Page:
|[ Excerpt from The Science of Yoga, page 511 ]
Starting at the base of the spine we find muladhara chakra, literally the "root support chakra," often called simply the "root chakra."
Just above the genitals is svadhisthana chakra. Svadhisthana means "the place of the self" in Sanskrit. It is often known as the "sacral chakra."
Next is manipura, "the city of jewels," slightly below the physical navel, also referred to as the "navel chakra."
At the level of the centre of the chest is anahata, "the centre of un-struck sound," which is usually referred to as the "heart chakra."
At the base of the throat is vishuddha, "the great purity," also known as the "throat chakra."
In the middle of the forehead is the famous "third eye of Shiva," ajna chakra.
And finally, though not technically considered a chakra in the same respect as the previous six, is the "thousand-petalled lotus" known as sahasrara padma. This is the "crown centre."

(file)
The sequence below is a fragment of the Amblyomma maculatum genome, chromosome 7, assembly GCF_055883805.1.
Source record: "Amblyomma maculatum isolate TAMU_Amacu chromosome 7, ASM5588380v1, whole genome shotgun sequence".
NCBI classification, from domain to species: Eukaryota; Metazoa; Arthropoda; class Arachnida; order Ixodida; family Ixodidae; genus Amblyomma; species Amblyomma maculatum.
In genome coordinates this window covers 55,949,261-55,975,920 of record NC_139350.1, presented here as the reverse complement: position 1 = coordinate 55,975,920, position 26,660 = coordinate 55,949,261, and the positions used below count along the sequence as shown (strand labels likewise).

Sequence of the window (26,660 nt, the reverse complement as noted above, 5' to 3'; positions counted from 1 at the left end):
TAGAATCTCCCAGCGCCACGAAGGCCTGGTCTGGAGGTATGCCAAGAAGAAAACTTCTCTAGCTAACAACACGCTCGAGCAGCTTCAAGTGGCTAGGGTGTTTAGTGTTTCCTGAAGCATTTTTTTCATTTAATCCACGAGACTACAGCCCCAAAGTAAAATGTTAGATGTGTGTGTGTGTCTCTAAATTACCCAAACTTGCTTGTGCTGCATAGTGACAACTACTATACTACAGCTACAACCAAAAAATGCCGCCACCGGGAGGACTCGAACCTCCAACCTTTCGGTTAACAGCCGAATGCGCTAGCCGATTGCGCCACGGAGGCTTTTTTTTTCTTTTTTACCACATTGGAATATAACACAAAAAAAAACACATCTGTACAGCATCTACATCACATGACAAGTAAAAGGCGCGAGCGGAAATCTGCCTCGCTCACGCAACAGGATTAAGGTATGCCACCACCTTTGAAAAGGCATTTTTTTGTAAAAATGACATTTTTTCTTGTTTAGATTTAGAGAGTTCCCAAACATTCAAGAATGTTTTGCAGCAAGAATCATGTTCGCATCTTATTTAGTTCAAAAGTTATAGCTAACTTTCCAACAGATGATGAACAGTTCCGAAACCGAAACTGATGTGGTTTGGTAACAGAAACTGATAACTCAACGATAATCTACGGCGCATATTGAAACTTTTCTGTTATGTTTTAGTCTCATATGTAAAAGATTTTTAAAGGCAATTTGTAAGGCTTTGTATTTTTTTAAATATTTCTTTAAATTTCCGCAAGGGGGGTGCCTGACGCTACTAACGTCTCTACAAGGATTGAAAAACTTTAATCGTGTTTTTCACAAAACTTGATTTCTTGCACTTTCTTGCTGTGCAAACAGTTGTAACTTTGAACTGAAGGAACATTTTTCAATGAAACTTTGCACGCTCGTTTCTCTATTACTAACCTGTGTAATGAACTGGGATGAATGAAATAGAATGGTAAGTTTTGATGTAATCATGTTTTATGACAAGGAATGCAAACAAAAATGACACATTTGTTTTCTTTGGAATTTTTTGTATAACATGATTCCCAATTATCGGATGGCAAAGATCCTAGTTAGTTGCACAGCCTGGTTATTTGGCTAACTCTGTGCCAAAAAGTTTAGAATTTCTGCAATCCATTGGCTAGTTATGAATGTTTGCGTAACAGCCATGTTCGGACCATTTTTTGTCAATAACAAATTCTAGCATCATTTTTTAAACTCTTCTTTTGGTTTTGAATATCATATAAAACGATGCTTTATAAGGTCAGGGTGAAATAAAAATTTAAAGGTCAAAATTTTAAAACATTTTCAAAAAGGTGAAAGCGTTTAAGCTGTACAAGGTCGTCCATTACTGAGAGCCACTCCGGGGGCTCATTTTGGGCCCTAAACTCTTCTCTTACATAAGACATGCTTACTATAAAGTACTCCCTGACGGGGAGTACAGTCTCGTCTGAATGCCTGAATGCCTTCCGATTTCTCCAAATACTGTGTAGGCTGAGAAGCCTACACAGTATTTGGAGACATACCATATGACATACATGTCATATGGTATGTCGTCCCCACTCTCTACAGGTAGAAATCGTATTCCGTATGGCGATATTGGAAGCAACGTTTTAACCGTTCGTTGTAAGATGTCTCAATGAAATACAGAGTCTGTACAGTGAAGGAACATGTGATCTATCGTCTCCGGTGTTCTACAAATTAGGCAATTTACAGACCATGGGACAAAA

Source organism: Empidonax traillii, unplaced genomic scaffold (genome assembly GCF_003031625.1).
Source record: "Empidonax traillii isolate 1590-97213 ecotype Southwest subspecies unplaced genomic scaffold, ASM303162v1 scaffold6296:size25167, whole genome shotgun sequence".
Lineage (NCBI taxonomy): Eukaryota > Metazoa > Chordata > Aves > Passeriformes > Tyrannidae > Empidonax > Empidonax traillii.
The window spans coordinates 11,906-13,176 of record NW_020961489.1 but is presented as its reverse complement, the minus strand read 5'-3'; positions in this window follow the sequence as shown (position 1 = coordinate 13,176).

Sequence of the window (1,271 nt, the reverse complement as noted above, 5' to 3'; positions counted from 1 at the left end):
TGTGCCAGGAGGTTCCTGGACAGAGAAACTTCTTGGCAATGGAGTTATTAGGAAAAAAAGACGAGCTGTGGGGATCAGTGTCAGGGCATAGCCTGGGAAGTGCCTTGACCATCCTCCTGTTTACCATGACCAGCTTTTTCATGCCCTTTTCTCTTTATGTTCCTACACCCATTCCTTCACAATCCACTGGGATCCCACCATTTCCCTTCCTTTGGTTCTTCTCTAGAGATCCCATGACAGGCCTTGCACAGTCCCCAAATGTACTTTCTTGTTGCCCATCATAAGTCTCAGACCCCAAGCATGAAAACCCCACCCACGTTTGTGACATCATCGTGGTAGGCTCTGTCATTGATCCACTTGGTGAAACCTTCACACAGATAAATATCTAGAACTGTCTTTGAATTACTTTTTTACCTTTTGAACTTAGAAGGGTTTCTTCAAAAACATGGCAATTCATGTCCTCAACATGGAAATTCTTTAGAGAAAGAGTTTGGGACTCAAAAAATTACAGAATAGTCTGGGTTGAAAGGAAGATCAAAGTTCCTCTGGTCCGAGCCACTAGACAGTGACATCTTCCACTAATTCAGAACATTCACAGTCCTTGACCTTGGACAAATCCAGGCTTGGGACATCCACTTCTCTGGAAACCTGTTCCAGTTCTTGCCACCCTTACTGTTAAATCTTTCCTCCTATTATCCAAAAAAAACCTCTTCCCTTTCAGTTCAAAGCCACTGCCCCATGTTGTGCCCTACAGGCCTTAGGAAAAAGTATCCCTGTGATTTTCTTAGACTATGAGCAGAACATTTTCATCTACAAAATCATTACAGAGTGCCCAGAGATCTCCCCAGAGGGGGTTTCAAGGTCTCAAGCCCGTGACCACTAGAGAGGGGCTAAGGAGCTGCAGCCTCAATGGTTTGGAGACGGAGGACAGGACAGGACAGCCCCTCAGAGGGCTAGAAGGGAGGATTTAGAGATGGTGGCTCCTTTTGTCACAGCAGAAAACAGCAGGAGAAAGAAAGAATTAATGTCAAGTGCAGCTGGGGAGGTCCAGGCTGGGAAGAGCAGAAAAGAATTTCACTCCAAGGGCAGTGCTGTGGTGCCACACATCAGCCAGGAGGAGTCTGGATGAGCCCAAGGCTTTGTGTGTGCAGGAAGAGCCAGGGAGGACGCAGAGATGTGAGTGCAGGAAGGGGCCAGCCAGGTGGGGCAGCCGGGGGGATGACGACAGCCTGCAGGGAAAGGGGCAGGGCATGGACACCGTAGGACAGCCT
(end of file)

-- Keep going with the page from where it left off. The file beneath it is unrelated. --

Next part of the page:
The first of the seven chakras, muladhara chakra lies at the base of the spine in the area between the anus and the genitals (rooted at the tip of the coccyx). This centre of force symbolises the objective consciousness, the awareness in the physical, terrestrial universe. It symbolises all of the energies that are mechanical (and therefore primitive).
In the human being it is the source of vitality or the battery for physical energy. It is represented by the vahana (vehicle) of an elephant with seven trunks (representing the channels that flow to/through the seven chakras). Ancient yogic texts state that it is at this level that we find the mysterious kundalini power...
NOTE: This yoga article is an excerpt from The Science of Yoga, an online yoga training program with streaming yoga videos and 600 pages of step-by-step yoga instruction.
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